You think the hard bit is done, but think again as things get properly worse. A vein of singletrack hugs the contours and transports you through a sea of harsh planty stuff that is sharp and annoying. This track verges just on the right apex of unrideability to deliver maximum frustration. You think you should be riding but are often pushing. You’re tired enough to realise that a mistake could have big consequence. A lot of the drops are steep and there is nobody here to catch you or press your emergency button. This goes on for an interminably long time. I know of a few riders who crossed it in the dark. Huge respect as I couldn’t contemplate the combination of wayfinding and intense concentration. I was so slow along here that I fully expected Geof and Davy to catch and pass me. I also expended more swear words on this section than any other segment of the race. I just wanted it over, why wouldn’t it just go away!

Riding down one steep loose section I heard a voice. “Man you cleaned it, sweet riding“. That is he first and last time I will ever hear that in my cycling career. It was another bikepacker, a veteran of the Divide just out on a brief excursion north.

There are many miracle medicines in this world. Some stave of HIV, others fight viruses and one gives you a stiffy even if in the same room as Jacob Rees Mogg. But the greatest medicine in the world is well chosen encouragement. Here was I at a real low and this guy opened his drugs cabinet and delivered a few words that completely turned my day around.

Man! high five <whack> you’re killing it. You’re done, nothing hard to do from here. A few little bits of climbing but it’s all easy, congratulations dude, you’ve nailed it, high five <whack>

He described the rest of the route as if it was all downhill. A gentle pootle to Silver City, some food then basically flat to Antelope Wells on easy roads. This is just what I wanted to hear even though it was maybe a little underplayed. We chatted a bit more and off I went. I wish I’d caught his name as I owe that guy for injecting me hard with the spirit of getting it done.

His predictions came mildly true. The CDT Alternative broadened into rideable double track prior to hitting the road. There was a bit of a climb up to Pinos Altos but that was doable. Then I zoomed down into Silver City rode through a set of “Closed road” signs and skidded to a stop outside of McDonalds. I’d ridden 55 very harsh miles, was tired, hungry, ultra thirsty and in huge need of a poo, oh and of course, ice cream.

Twitter will tell me what to do next

I’m not really a big fan of McDonalds restaurants. I know they have their place in society but I invariably find them a little bit grotty and hugely soulless. They are basically eating factories. Designed to quickly add heat to cheap components, ensconce them in unnecessary packaging and then spread them all round the faces of noisy children. But McDonalds provide the hallowed duo of the McFlurry and Vanilla Milkshake. When you’ve been riding in the desert heat most of the day this combination fixes all ills instantly. I’d been thinking about it for miles along the CDT trail.

I stood in a queue of families impatiently tapping my feet as they ordered every combination of burgers possible by shouting from the payment counter to tables at the back of the room.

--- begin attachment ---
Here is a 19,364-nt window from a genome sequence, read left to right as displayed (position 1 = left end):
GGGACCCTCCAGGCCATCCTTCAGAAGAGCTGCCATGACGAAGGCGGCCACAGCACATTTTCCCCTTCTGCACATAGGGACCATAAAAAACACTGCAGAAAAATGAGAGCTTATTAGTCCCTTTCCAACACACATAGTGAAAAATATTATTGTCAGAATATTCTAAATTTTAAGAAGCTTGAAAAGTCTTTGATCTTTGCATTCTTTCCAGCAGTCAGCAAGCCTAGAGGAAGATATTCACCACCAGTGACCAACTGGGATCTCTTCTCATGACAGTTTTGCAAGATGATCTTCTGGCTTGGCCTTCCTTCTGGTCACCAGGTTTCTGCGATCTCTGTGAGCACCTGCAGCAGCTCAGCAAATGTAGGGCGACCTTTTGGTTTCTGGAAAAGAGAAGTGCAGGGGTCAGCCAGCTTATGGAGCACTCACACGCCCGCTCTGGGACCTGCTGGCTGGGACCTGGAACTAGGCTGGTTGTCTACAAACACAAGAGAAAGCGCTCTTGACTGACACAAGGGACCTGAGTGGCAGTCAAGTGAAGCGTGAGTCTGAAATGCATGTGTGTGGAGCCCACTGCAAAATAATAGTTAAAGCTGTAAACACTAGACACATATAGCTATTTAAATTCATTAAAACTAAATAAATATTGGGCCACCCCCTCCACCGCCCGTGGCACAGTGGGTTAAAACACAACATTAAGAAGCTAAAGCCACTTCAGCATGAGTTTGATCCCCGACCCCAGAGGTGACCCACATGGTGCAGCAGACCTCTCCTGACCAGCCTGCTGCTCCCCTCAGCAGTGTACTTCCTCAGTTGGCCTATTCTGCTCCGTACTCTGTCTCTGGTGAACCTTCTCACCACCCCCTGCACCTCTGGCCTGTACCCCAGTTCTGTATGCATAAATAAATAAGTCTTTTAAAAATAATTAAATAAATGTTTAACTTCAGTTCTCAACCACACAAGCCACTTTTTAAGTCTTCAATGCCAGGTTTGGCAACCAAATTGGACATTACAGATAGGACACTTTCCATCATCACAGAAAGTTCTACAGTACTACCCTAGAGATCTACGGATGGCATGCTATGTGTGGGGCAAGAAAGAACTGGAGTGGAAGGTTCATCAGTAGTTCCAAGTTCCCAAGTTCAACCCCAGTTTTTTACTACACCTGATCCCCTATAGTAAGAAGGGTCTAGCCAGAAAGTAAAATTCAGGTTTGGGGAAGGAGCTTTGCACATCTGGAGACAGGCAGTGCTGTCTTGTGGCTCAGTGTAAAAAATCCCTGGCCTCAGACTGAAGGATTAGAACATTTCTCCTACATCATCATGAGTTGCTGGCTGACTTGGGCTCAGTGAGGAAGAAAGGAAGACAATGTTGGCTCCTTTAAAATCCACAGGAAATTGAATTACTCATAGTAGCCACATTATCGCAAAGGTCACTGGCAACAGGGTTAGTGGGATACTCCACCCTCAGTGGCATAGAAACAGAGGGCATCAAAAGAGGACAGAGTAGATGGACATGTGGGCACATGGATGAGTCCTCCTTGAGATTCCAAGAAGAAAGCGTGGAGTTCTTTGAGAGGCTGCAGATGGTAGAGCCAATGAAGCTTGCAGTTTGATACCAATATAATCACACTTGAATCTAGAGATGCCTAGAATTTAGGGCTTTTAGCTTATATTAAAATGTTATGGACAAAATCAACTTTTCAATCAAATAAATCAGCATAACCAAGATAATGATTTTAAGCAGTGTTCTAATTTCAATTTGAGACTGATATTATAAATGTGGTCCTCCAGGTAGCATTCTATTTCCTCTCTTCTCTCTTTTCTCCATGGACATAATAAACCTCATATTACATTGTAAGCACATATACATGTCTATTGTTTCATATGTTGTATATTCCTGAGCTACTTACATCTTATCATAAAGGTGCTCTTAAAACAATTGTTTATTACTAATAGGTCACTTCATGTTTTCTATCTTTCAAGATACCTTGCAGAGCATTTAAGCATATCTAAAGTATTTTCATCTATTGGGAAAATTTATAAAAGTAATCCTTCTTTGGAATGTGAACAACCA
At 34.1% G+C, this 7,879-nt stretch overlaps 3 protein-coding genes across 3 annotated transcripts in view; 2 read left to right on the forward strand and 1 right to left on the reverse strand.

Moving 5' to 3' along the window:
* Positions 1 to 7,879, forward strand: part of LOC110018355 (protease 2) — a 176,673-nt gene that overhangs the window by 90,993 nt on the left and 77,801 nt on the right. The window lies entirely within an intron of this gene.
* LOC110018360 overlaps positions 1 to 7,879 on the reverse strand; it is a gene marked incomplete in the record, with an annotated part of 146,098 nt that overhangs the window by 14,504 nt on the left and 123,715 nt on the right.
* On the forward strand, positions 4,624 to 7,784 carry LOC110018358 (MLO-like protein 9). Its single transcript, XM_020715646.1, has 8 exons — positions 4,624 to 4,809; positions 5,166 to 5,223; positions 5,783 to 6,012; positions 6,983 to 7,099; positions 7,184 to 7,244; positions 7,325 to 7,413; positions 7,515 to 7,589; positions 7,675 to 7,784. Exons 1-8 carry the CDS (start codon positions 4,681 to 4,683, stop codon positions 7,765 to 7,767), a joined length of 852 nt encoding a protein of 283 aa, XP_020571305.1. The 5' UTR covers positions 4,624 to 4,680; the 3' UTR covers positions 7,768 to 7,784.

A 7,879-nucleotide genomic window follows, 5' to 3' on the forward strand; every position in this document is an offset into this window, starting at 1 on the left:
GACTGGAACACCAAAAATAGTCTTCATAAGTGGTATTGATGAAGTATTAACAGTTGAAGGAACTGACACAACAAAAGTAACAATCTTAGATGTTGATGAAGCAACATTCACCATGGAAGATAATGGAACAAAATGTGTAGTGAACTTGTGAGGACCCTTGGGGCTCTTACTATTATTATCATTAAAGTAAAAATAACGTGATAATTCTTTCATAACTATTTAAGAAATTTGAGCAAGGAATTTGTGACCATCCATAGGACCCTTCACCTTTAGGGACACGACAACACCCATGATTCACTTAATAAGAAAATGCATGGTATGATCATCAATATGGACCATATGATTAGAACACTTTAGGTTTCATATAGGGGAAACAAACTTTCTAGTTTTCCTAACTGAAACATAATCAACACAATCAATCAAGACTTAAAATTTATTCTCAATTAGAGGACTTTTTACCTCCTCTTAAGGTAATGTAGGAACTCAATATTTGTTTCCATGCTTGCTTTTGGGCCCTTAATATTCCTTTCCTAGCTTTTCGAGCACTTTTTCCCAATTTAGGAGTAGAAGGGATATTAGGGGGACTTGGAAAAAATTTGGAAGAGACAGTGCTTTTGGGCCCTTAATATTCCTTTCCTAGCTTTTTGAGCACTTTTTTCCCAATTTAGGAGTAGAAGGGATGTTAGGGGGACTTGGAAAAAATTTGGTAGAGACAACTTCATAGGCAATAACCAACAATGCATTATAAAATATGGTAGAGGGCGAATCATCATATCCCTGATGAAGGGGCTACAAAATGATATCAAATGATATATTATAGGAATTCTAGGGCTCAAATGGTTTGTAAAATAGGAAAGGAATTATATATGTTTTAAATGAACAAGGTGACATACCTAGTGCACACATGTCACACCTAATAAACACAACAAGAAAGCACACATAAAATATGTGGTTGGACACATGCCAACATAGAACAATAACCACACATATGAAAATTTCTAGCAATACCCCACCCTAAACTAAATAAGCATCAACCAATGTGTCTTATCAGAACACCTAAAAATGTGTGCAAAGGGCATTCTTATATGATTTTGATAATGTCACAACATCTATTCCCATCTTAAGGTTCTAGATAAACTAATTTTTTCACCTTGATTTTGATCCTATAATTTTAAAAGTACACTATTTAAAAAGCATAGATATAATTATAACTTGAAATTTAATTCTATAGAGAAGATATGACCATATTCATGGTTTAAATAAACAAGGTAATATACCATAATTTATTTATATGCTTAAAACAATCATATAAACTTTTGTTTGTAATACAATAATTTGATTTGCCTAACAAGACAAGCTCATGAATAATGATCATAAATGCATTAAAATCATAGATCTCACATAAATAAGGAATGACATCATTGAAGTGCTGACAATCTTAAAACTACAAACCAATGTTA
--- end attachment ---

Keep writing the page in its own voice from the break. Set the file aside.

Fries with that

Germain, you want fries?”


What Momma?”

You want fries with your filet-o-fish

I don’t want filet-o-fish momma, I asked for cheeseburger

<Sigh> who’s having the filet, was that Daniel

DANIEL!! Get off Sam Junior! you having filet-o-fish?”

Every family repeated this ritual constantly distancing me from my desired duo. Until finally it was my turn.

What can I get you sir?

Good day, thank you. I’ll take a Quarter pounder meal, large vanilla milkshake and two McFlurries please

The lady pointed to an ice cream and milkshake machine shaped void behind her. That’s it I am boycotting McDonalds for life. My one and only reason for visiting had been whisked off for repair. I sat and sulked my way through a shitty cheeseburger and a large Fanta. Time for a gathering of thoughts.

It was about 2:30 in the afternoon. It was searingly hot outside and here I had air conditioning. I had 120 miles to go. All easy according to my medicine friend. What to do? Wait out the heat? Cross the final desert section in the dark, or just get on with it?

It’s worth mentioning at this point that the logistics of finishing are not that straightforward. Antelope Wells is a border crossing open between 9am and 4pm each day. There is nothing there. No shops, no buses, no train station not even a chalked finishing line or podium. Nothing.

Once you finish you take a picture of yourself by the gate and somehow get home. Fortunately the Tour Divide has an institution in Jeff Sharp. Jeff runs a shuttle service from the finish line to Silver City or other transit points. He has a house in Hachita, 40 miles from the end, where you can recover eat and sleep if required.

The process for using Jeff is to drop him a line from Grants and tell him you’re on your way. He tracks you down the line and will often be at the end waiting for you. If not you wait and eventually he turns up. He’s a lifesaver as without Jeff I’m not sure what I’d have done. So a night finish is not as bad as it may seem as Jeff may be there waiting. If not simply hunker down in your bivy until he turns up. Which he will.

Working on a 10-12mph average I was definitely going to finish in the dark. I emailed Jeff telling him where I was and that I was going to hit the road now. Then left the sanctuary of McDonalds air conditioning. At a gas station over the road I filled up to capacity with Gatorade and headed out of Silver City on highway 90.